Fake meat or false label?
Mark Fincham, UK Technical Manager at Lloyd’s Register, explains how specific controls introduced in the wake of the 2013 horsemeat scandal, can mitigate against the risk of food fraud, as consumers are concerned ‘fake meat’ products actually contain animal products.
Contemporary food trends play an increasing role in provoking change within the food industry. A decade ago, vegan products such as soy meat were niche, if not exclusive. Today, there are 600,000 vegans in the UK, according to the Vegan Society, while 25 percent of consumers now purchase plant-based milk. As meat-free lifestyles become more mainstream, there is a significant reduction in meat consumption driving retailers to introduce plant-based alternatives.
Whether it is described as a trend, likened to a fashion fad or craze, there has been an indisputable shift in eating patterns over the past decade. Food manufacturers are therefore evolving to produce animal products without animals. Eateries have also expanded their menu offering, adopting vegan and vegetarian dishes to cater to the changing requirements of consumers.
Unfortunately, meat-replacement is riddled with suspicion in the eyes of the consumer. The greener, environmentally and ethically sourced burgers and sausage options being created are so realistic that they are prompting concern. In short, there is a severe lack of confidence about whether food items contain meat or other animal products.
This is more than a vegan conspiracy theory, it is grounded in reality. For example, earlier this year, a Michelin-starred chef allegedly used chicken stock cubes in vegan dishes and a popular restaurant chain failed to disclose dairy in a meal, ultimately leading to a customer allergic reaction.
In light of these, and other recent scares, there is a new breed of savvy consumer, who have become much more cynical about the contents of their food products and often feel they are being misled by retailers as a result of mislabelling.
As awareness over food safety scandals grows, many consumers are concerned with risks, such as cross-contamination. How can they be certain that food handlers are taking all of the precautionary measures when preparing food? Are there checks in place? Can they trust the checks that are in place? Do they adhere to European regulations and standards?
With retailers at the forefront of this mistrustful landscape, there is mounting pressure to address the ‘fear factor’ that harvests in the minds of consumers with a reassurance of the highest quality standards. Retailers are now faced with increased traceability scrutiny, as it has become an expectation that the origin of all food products, their precise ingredients and how they are produced, is clear to end consumers.
The deliberate substitution or misrepresentation of food products, namely food fraud, is not only illegal, but it poses a risk to consumer safety and confidence. Food fraud manifests itself in many ways, such as substituting sunflower oil with mineral oil, or replacing tofu with tempeh.
Organisations like the Global Food Safety Initiative (GFSI) are dedicated to fighting food fraud. BRCGS, a GFSI scheme, benchmarks food safety standards for manufacturers. In July 2015, it brought in food fraud vulnerability requirements to ensure that there is a system of checks in place. These controls aim to reduce the risk of purchasing fraudulent or adulterated food raw materials and help to assert that product descriptions and claims made by producers are legal, accurate and verifiable.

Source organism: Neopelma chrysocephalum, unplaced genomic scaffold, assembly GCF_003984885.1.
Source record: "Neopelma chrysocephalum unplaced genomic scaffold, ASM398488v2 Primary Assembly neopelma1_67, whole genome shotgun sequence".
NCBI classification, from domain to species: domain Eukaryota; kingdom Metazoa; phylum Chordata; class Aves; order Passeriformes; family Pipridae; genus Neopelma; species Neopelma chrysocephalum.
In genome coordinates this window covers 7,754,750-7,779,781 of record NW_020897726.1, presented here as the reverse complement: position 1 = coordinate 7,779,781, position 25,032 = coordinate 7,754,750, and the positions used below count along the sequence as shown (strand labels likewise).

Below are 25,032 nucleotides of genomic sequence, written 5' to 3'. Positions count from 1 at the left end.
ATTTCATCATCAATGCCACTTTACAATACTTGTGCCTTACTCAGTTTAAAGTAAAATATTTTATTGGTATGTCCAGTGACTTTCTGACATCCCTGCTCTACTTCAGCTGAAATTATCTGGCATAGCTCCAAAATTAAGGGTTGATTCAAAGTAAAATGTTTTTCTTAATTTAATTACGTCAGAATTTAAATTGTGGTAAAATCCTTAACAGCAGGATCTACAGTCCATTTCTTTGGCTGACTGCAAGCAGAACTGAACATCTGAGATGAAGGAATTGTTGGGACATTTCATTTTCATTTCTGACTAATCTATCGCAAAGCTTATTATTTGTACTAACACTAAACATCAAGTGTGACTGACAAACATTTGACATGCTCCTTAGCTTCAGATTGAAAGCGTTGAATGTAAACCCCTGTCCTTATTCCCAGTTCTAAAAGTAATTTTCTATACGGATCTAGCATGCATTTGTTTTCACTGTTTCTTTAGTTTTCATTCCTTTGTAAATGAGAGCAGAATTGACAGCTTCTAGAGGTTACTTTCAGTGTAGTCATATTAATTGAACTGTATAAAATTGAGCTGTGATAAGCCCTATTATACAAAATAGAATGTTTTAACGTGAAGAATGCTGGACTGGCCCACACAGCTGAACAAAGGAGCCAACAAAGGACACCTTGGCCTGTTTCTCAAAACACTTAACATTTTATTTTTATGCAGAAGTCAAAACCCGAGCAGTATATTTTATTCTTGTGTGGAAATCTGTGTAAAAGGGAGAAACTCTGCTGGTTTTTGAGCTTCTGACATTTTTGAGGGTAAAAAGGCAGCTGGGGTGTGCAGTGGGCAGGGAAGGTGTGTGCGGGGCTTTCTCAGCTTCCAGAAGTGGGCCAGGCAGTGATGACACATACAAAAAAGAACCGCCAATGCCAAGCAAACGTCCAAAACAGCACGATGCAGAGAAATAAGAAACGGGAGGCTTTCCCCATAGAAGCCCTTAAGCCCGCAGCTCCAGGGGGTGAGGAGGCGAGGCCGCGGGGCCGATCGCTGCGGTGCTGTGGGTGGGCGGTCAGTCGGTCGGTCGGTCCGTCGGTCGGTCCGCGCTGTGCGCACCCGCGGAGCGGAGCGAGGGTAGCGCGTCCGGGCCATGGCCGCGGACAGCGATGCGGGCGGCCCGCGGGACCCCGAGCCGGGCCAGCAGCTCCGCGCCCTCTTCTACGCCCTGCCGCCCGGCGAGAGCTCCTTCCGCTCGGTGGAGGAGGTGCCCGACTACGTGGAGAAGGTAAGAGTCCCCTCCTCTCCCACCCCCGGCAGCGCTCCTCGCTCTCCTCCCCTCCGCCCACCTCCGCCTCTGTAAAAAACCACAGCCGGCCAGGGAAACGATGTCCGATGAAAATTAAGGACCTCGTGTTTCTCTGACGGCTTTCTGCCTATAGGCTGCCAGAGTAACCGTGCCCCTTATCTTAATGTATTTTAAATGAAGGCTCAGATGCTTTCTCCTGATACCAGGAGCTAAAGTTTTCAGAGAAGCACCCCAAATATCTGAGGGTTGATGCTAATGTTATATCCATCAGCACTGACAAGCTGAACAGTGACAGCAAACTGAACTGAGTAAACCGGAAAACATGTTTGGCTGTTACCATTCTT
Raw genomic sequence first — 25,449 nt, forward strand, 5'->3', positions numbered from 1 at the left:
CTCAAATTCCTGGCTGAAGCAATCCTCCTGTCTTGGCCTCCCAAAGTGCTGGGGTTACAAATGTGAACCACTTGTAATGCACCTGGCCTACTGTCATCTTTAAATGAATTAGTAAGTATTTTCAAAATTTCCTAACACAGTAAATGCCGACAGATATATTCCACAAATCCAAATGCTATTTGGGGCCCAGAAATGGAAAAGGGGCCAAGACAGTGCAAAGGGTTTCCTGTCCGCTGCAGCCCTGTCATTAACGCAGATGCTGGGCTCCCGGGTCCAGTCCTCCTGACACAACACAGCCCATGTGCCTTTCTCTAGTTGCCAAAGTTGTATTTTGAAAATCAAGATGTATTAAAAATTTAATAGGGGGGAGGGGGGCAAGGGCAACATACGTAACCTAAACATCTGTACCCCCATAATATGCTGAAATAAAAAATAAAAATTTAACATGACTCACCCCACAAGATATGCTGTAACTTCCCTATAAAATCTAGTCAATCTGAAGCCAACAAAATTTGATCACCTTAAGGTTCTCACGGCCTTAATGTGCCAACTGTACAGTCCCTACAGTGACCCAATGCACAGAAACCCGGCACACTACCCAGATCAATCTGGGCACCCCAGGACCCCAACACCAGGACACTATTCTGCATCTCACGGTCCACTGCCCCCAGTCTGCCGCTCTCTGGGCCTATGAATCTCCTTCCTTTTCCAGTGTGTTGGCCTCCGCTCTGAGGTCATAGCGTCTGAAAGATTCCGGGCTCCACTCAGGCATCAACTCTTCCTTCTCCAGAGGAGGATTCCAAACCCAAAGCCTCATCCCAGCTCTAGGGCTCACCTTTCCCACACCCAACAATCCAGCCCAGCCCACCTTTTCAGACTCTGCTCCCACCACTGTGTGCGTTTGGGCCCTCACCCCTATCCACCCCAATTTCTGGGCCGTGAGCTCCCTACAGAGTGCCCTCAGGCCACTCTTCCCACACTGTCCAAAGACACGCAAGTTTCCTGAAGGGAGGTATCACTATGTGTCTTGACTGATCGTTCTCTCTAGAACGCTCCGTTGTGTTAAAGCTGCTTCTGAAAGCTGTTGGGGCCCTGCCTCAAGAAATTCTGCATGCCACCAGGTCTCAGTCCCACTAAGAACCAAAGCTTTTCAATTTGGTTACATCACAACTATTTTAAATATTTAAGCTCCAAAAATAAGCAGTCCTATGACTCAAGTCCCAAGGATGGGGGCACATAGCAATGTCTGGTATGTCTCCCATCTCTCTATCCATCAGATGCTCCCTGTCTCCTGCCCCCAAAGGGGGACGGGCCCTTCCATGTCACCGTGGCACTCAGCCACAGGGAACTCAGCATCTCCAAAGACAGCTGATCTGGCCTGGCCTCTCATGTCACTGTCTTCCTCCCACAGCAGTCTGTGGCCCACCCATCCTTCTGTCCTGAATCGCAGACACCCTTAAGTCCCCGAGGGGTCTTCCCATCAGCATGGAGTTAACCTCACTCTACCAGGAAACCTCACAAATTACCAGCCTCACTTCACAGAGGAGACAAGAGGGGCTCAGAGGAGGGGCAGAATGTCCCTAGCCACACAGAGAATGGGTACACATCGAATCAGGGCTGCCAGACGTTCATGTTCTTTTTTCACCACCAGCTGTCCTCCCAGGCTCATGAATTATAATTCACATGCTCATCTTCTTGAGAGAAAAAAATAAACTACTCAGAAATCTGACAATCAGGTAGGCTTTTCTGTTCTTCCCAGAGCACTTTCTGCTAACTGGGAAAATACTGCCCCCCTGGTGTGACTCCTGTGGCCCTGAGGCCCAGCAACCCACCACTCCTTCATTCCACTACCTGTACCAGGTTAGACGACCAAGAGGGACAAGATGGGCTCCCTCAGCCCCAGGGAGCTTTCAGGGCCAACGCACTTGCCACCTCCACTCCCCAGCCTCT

As part of the vulnerability assessment, producers must be aware of the risk of sensitive ingredients being substituted in the production process. For example, olive oil is deemed sensitive as it could be substituted if there is a shortage in supply. In order to protect consumers, producers need to carry out a full risk assessment and mitigate against substitutions, including rigorous testing methods to detect undeclared ingredients. If risk of fraudulent activity is identified, producers must manage and control these risks.
In much the same way that the BRCGS “Gluten-Free Certification Program Global Standard Issue 3” provides a framework for the management and control of gluten in gluten-free products, work is currently ongoing to develop a vegetarian and vegan food standard to protect manufacturers from failure and ensure that vegetable-based foods achieve regulatory requirements.
The Guardian recently published an article that explored the rise of vegan conspiracy theories and the suspicion felt by some consumers when eating meat-free products. The system of controls, inspections and audits that our food must go through before it reaches the consumer is such that much of this suspicion is misplaced. Robust food supply chain audit processes, such as the those included in GFSI accredited schemes are ideal if consumer confidence is to be restored and maintained.
However, it is genuinely concerning that consumers feel that they cannot trust retailers and suppliers to provide the foodstuffs that they say they are providing. As an industry, we must work cooperatively for transparency in today’s demanding consumer climate.
About the author
Mark Fincham has worked for Lloyd’s Register for over 25 years as a Food Assessor and Technical Manager. He has carried out assessments against both BRCGS and FSSC 22000 standards. Mark currently manages the BRCGS standards globally and delivery of all food safety standards for Lloyd’s Register in the UK and Ireland. Before joining LR, Mark worked in the meat, frozen food, canning and bakery industries for manufacturers including Campbell’s and Birds Eye.